Now, I take a back seat to no one in my appreciation of meat. Morgan’s bison burgers (a Friday night hunting school tradition), Jesse’s charcuterie, Ben Willcott’s pork Milanese at Texas French Bread—these are among my very favorite things to eat. And we happily accepted Valerie’s invitation to come over for dinner once she’s turned the 130-pound feral hog she shot into pork curry or some other delectable dish. But neither Heather nor I is a hunter; the only animal I’ve ever shot was an obviously deranged raccoon, presumably rabid, that we encountered staggering along the road at the ranch at midday on a scorching summer day several years ago.
In other words, while we certainly hope to make enough money from the sale of our bison meat to help support our residency program, and while we understand the need to control the deer and hog populations not just for the sake of a balanced ecosystem at the ranch, but for the good of the animals themselves (no one likes to see the starving individuals that result from overpopulation), we are a little, um, squeamish about doing the deed ourselves. Instead we are, in effect, allowing Jesse and Tink and Robert and the hunting school guests to do our dirty work. Does this make us hypocrites? Wouldn’t it be more honest for us to take rifle in hand and take care of this business ourselves?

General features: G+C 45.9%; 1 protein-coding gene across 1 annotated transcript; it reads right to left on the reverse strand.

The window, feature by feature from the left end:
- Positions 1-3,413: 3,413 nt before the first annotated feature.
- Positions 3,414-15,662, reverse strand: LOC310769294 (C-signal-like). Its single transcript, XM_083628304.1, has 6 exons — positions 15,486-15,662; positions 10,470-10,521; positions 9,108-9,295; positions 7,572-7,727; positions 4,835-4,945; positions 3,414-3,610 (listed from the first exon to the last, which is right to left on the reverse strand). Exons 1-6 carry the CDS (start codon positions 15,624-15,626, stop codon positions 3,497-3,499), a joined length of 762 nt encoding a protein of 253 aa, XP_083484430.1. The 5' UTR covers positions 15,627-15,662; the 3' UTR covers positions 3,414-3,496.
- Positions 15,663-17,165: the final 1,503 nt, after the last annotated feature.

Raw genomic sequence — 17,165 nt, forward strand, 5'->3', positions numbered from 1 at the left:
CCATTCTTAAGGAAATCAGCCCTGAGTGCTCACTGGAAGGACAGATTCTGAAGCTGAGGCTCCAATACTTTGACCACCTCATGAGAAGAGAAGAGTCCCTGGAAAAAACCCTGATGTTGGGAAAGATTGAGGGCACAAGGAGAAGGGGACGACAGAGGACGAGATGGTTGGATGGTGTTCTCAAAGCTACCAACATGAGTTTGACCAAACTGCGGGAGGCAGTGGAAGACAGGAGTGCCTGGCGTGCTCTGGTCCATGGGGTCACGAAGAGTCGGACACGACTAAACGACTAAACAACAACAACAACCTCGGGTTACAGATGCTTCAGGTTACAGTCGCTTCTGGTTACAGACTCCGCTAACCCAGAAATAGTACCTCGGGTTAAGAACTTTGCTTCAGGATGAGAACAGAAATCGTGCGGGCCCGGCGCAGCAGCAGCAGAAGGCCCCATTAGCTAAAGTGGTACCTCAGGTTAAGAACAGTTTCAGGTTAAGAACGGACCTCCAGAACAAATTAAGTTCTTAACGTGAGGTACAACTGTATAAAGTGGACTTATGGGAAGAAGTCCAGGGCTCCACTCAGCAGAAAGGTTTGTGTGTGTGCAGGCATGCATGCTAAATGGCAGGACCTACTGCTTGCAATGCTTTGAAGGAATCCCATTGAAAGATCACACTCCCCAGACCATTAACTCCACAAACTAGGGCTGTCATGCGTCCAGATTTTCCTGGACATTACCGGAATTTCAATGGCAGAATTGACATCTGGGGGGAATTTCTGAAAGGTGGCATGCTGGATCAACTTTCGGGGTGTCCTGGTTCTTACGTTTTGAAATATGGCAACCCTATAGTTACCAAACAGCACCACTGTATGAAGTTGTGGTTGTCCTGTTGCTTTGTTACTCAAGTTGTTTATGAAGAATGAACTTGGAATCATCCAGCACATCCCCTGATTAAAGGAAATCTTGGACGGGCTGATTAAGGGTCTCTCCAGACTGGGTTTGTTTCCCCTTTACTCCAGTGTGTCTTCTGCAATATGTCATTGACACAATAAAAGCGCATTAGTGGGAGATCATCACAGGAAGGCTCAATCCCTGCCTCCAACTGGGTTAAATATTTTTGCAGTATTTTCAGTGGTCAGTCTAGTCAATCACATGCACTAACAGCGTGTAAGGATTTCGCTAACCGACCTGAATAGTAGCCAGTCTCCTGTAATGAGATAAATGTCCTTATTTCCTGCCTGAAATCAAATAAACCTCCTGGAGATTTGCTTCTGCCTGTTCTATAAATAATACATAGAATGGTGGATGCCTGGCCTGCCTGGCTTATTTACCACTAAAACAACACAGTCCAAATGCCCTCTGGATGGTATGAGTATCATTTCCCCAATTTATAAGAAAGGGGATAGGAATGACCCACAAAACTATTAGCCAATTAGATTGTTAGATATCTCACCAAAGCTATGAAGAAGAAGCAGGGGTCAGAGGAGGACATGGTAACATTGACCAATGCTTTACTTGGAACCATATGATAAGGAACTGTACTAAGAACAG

Well, yes. Honestly, I don’t think I have a huge problem with the general concept of killing a feral hog, or even a deer, though I’ve been warned about the dreaded Bambi effect. (The bison, I confess, are a different story; they are so big, so magnificent, so valuable, that I’d be intimidated if I were the one required to shoot them.) What bothers me is the possibility that I might not be a sufficiently good shot, despite the numbers of beer cans and paper targets I’ve blasted over the years; I would agonize over the possibility that, due to my incompetence, the animal might not die instantly.
Of course I also understand that for us hunting would be a luxury, as it is for many enthusiastic hunters, and not a necessity; we are lucky to have other people who kill and process our food before we buy and cook and eat it. Moreover, not everyone can, or should, be a hunter; a healthy human ecology requires diversity and balance—vegetarians and vegans as well as carnivores; urban hipsters and rural rednecks; multinational corporations (well regulated, please!) and corner stores; butchers, bakers, candlestick makers. There should be room at the table for all.
That said, however, I believe firmly that every carnivore should, at some level, confront the meaning of meat: the death, blood, evisceration, and butchering that are inextricable parts of the process by which this chop or that sausage ends up on our dinner table. We’ve seen that process up close and personal during bison harvests and hunting schools at the ranch, and at the processing facility in Utopia that turns our bison carcasses into stew meat and steaks. But we haven’t actually pulled the trigger or wielded the knife ourselves—not yet, anyway. Perhaps we never will. But I hope we will always be uneasy about that fact, and thankful for the animals whose flesh we eat, and for those who allow us to do so.